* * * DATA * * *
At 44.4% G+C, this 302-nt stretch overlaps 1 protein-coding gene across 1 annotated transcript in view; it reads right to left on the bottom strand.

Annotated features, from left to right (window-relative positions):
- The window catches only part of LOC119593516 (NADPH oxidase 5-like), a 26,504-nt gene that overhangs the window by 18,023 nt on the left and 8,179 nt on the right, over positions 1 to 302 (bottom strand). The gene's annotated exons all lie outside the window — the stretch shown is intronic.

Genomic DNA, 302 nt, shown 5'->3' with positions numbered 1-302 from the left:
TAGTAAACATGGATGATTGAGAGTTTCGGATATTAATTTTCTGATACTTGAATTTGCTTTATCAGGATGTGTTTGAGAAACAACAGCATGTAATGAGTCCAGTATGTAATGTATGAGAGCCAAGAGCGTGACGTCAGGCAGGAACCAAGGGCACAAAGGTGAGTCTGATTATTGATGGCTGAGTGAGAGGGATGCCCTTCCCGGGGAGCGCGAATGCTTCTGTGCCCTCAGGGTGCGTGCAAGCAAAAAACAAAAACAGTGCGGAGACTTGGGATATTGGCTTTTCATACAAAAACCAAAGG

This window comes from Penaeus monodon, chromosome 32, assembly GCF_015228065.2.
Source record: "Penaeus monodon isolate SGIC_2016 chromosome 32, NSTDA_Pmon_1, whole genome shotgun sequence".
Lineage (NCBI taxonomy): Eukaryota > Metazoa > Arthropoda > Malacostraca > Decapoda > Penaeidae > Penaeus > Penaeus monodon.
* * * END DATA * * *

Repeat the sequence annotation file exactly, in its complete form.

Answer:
At 44.4% G+C, this 302-nt stretch overlaps 1 protein-coding gene across 1 annotated transcript in view; it reads right to left on the bottom strand.

Annotated features, from left to right (window-relative positions):
- The window catches only part of LOC119593516 (NADPH oxidase 5-like), a 26,504-nt gene that overhangs the window by 18,023 nt on the left and 8,179 nt on the right, over positions 1 to 302 (bottom strand). The gene's annotated exons all lie outside the window — the stretch shown is intronic.

Genomic DNA, 302 nt, shown 5'->3' with positions numbered 1-302 from the left:
TAGTAAACATGGATGATTGAGAGTTTCGGATATTAATTTTCTGATACTTGAATTTGCTTTATCAGGATGTGTTTGAGAAACAACAGCATGTAATGAGTCCAGTATGTAATGTATGAGAGCCAAGAGCGTGACGTCAGGCAGGAACCAAGGGCACAAAGGTGAGTCTGATTATTGATGGCTGAGTGAGAGGGATGCCCTTCCCGGGGAGCGCGAATGCTTCTGTGCCCTCAGGGTGCGTGCAAGCAAAAAACAAAAACAGTGCGGAGACTTGGGATATTGGCTTTTCATACAAAAACCAAAGG

This window comes from Penaeus monodon, chromosome 32, assembly GCF_015228065.2.
Source record: "Penaeus monodon isolate SGIC_2016 chromosome 32, NSTDA_Pmon_1, whole genome shotgun sequence".
Lineage (NCBI taxonomy): Eukaryota > Metazoa > Arthropoda > Malacostraca > Decapoda > Penaeidae > Penaeus > Penaeus monodon.